Archive for 'my books'

Q&A with RT Book Reviews VIP Salon

Thrilled to be featured in RT Book Reviews‘ VIP Salon in conversation with senior editor Emily Walton, who asked some very thoughtful and fun-to-answer questions — about my writing inspiration, characters in You May Kiss the Bride, how I approach research, and more.

Photo: cover of You May Kiss the Bride (Avon Books, April 2017) and author Lisa Berne, via RT Reviews

Image via RT Book Reviews

 

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Word of the day: Fastidious

“Difficult to please,” says Merriam-Webster; also “having complex nutritional requirements.” It’s a wonderfully accurate description of my hero’s grandmother in You May Kiss the Bride.Infographic: a definition of "fastidious" by Merriam-Webster

Here’s a snippet from Chapter 5, in which my heroine discovers just how fastidious her hostess is.

Livia stared dismally at her plate. On it was a mashed turnip cake, three limp mushrooms over which had been spooned a lumpy gray sauce, and half a raw artichoke bottom. Not only did Mrs. Penhallow follow a most peculiar culinary regimen, so were she and Miss Cott forced to endure it as well. It was all because of that repulsive Dr. Wendeburgen, one of Bath’s most eminent physicians and a particular favorite of Mrs. Penhallow. No meat, no fish, no poultry, no milk, no cream, no butter, no eggs, no bread, declared Dr. Wendeburgen. Above all, no desserts! What could be more injurious to the human alimentary tract?

Want to read more? Click here to read Chapter 1.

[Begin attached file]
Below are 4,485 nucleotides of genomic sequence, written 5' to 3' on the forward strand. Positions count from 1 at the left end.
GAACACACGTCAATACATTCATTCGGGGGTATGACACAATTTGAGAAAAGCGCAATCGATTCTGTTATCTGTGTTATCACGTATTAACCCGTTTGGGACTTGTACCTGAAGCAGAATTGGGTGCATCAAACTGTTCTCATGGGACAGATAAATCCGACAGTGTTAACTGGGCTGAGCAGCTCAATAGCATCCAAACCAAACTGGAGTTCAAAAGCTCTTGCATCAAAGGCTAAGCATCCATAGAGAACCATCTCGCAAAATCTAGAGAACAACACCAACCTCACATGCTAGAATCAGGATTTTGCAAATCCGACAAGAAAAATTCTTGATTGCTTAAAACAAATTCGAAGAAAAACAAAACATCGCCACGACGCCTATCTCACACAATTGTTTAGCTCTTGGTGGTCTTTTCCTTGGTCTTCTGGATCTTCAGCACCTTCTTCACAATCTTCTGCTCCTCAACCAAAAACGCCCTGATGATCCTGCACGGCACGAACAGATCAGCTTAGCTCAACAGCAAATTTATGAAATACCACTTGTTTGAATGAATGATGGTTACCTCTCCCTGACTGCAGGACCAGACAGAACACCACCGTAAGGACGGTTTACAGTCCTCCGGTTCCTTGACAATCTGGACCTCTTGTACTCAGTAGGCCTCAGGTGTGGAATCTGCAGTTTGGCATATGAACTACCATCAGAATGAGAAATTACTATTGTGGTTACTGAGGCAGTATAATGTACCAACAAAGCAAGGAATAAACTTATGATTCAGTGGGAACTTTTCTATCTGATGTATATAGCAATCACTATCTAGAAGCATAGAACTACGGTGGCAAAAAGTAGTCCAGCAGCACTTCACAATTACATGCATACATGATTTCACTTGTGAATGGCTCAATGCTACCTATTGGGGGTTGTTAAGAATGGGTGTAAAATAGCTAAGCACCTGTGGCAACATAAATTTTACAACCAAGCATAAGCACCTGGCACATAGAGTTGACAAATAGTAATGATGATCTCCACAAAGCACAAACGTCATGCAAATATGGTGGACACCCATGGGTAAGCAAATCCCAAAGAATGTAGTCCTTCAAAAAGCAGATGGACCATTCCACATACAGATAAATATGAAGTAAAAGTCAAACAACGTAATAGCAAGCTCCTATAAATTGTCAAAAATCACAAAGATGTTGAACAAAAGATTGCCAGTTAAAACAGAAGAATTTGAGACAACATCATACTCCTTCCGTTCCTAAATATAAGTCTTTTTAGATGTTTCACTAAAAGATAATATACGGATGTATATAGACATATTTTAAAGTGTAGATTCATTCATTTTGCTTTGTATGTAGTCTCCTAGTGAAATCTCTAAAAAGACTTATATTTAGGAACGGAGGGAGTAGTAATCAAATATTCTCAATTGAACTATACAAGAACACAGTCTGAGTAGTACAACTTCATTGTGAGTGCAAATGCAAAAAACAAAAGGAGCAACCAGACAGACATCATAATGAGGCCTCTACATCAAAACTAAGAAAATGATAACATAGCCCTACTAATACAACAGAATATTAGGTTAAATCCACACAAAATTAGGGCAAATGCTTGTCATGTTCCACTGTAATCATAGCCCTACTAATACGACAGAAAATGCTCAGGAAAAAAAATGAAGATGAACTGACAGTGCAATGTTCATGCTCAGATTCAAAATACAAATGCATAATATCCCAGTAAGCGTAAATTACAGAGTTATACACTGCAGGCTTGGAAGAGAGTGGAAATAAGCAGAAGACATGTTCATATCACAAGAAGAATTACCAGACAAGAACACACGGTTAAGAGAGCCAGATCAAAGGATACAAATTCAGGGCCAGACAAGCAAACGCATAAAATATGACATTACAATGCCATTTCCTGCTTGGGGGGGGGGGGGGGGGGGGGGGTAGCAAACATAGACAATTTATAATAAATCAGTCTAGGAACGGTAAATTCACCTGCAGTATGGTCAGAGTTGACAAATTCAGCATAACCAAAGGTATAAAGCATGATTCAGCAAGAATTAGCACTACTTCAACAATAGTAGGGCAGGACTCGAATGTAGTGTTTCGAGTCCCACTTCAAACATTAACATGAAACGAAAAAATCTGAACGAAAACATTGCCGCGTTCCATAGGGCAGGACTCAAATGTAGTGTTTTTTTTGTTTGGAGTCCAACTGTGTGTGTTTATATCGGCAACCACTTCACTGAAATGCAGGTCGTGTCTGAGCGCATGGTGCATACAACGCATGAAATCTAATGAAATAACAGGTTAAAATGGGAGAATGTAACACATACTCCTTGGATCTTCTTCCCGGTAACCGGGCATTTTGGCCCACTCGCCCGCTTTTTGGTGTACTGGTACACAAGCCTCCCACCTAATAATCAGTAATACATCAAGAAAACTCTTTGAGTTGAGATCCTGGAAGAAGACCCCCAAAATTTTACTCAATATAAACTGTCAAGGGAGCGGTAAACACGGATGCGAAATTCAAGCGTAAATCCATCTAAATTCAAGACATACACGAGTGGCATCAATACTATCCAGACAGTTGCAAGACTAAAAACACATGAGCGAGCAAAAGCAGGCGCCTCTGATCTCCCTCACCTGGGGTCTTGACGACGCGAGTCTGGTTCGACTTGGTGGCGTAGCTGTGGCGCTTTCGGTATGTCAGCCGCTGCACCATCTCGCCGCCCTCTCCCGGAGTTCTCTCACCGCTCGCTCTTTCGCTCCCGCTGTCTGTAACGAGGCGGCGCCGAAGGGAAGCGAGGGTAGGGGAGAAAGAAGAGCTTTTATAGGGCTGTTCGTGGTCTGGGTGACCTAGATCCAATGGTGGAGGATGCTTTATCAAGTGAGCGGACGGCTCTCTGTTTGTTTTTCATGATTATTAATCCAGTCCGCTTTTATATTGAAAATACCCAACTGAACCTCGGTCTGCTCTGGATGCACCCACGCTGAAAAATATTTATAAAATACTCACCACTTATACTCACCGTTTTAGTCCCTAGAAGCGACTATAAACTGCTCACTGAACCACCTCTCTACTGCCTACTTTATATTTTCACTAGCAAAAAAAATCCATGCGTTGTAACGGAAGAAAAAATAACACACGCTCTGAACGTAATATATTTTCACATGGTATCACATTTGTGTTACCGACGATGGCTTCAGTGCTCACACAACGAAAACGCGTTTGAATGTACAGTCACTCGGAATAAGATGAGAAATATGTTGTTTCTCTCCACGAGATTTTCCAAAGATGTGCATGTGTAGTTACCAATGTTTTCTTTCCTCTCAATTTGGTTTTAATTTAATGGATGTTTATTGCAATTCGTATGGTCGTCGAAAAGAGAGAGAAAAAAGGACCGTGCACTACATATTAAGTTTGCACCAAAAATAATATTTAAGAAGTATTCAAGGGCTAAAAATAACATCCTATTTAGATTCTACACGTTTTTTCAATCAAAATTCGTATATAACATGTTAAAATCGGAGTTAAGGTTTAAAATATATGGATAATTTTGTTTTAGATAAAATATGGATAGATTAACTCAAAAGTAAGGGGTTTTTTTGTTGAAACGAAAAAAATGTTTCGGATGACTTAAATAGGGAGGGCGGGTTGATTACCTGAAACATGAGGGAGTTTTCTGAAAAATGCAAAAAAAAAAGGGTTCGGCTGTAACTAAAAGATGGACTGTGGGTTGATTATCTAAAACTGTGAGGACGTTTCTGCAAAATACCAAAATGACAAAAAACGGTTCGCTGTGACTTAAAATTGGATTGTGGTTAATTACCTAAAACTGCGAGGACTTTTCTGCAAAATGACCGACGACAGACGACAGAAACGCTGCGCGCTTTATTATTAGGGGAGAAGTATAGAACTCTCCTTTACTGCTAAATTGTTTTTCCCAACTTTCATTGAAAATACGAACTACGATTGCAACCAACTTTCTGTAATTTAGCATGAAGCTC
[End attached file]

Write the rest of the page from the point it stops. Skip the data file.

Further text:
If you’d like to preorder in advance of the March 27th release, click here.

Plus, Avon Books is hosting two giveaways! Ten print advance reader’s copies are up for grabs on Goodreads. And there’s a sweepstakes, too. Good luck!

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Avon debut sweepstakes!

Here’s another chance to win an advance reader’s copy of You May Kiss the Bride — as well as Tess Diamond’s debut novel of romantic suspense, Dangerous Games. Avon Books is hosting a sweepstakes! Graphic: Avon sweepstakes for two debut authors: Lisa Berne (You May Kiss the Bride) and Tess Diamond (Dangerous Games)

Click here for more info, and to enter. Good luck!

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About that cloak in Chapter 4 . . .

The other day I drifted up from sleep in the wintry early-morning darkness, and the first thing that came to mind — very clearly and distinctly — was the cloak a secondary character in The Laird Takes a Bride wears in Chapter 4

My brain had just served up the realization that it was unlikely that this character would choose this particular cloak, and that I really should change it.

So I did. With satisfaction.

Cartoon via Someecards: "Writer Hard at Work"

It’s true.

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Word of the day: Uncouth

Here’s a useful word I employed in You May Kiss the Bride. Infographic: "uncouth" and its definition, via Merriam-Webster

 

My heroine, Livia, betrothed to Gabriel Penhallow, hears the name Alasdair Penhallow mentioned, and asks who that is. Gabriel’s haughty, cantankerous grandmother replies with a sniff:

“He is Gabriel’s cousin, and the head of the Scottish branch of the Penhallows — we here in England have nothing to do with them as they are a backward, uncouth lot. This Alasdair is evidently an utter wastrel and is known, among our own intimate circle, as the black sheep of the family. A highly appropriate term, given the Clans’ apparent obsession with their sheep. For myself, I have never cared for mutton, but Dr. Wendeburgen says under extreme circumstances, such as a fit of sneezing that lasts more than an hour, consuming it in pureed form is of the utmost urgency.”